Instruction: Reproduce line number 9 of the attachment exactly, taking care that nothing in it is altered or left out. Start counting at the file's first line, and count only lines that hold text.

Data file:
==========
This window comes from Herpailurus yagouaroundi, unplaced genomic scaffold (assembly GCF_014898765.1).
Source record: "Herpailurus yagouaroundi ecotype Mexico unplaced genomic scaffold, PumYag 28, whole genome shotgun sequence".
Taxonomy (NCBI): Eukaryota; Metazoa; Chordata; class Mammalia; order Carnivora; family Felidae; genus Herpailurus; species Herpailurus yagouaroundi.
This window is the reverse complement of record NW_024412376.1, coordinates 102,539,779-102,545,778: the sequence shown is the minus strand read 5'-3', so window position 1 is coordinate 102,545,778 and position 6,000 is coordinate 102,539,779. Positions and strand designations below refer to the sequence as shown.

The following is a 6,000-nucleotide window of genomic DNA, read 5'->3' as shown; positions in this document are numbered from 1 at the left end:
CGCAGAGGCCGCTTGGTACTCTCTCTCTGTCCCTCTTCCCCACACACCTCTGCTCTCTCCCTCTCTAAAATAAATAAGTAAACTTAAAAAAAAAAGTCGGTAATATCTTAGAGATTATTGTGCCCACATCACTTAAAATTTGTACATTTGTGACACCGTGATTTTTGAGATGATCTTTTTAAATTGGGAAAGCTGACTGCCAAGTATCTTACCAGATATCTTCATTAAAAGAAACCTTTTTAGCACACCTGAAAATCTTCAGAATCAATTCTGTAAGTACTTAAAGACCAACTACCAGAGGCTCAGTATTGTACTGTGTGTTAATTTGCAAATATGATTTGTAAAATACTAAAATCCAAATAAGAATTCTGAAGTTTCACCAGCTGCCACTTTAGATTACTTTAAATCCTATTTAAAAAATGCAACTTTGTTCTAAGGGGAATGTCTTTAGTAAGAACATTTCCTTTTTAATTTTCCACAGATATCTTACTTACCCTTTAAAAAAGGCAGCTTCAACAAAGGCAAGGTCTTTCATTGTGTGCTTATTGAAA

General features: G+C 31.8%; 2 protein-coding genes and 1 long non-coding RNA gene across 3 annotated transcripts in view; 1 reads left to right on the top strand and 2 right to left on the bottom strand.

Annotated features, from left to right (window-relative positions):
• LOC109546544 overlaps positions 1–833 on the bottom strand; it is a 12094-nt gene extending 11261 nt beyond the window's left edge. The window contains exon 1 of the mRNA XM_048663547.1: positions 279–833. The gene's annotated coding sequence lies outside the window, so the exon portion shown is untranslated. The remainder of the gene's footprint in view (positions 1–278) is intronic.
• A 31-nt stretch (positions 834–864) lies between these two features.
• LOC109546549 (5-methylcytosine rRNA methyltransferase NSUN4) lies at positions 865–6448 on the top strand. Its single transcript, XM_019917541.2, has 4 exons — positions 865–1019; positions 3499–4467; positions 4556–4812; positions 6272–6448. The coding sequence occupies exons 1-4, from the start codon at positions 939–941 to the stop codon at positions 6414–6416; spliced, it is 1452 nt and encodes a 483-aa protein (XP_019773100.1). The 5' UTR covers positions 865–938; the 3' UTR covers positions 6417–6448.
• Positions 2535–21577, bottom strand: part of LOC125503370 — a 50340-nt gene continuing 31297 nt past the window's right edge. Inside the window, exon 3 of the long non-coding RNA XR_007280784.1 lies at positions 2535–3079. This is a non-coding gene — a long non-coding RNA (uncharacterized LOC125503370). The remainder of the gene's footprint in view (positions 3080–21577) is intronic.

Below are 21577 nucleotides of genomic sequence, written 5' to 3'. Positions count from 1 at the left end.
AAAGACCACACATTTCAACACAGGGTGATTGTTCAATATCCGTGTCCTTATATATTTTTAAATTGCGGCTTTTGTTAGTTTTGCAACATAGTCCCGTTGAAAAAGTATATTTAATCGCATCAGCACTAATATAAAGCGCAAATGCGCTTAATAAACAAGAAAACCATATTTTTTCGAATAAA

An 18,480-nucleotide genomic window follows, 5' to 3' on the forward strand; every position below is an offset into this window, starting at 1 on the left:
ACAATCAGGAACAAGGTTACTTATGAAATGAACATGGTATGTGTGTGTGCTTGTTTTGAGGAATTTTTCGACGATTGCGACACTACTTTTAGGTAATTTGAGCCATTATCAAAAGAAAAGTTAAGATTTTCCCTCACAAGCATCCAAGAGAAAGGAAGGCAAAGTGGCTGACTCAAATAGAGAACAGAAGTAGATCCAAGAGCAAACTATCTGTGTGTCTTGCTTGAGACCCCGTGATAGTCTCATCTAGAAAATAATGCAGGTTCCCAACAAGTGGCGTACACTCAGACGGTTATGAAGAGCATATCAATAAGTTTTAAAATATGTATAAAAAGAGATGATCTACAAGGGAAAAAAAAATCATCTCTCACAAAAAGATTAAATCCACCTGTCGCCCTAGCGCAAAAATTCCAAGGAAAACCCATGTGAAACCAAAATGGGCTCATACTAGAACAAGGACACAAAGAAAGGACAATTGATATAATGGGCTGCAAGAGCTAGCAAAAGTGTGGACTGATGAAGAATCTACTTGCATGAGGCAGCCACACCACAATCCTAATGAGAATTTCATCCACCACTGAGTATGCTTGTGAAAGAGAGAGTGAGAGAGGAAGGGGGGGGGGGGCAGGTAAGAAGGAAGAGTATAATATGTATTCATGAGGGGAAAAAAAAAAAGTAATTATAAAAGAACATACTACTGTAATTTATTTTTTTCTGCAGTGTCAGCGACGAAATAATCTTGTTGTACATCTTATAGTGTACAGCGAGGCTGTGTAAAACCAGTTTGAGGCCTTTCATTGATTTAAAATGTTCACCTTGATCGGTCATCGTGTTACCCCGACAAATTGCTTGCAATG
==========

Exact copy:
• LOC109546544 overlaps positions 1–833 on the bottom strand; it is a 12094-nt gene extending 11261 nt beyond the window's left edge. The window contains exon 1 of the mRNA XM_048663547.1: positions 279–833. The gene's annotated coding sequence lies outside the window, so the exon portion shown is untranslated. The remainder of the gene's footprint in view (positions 1–278) is intronic.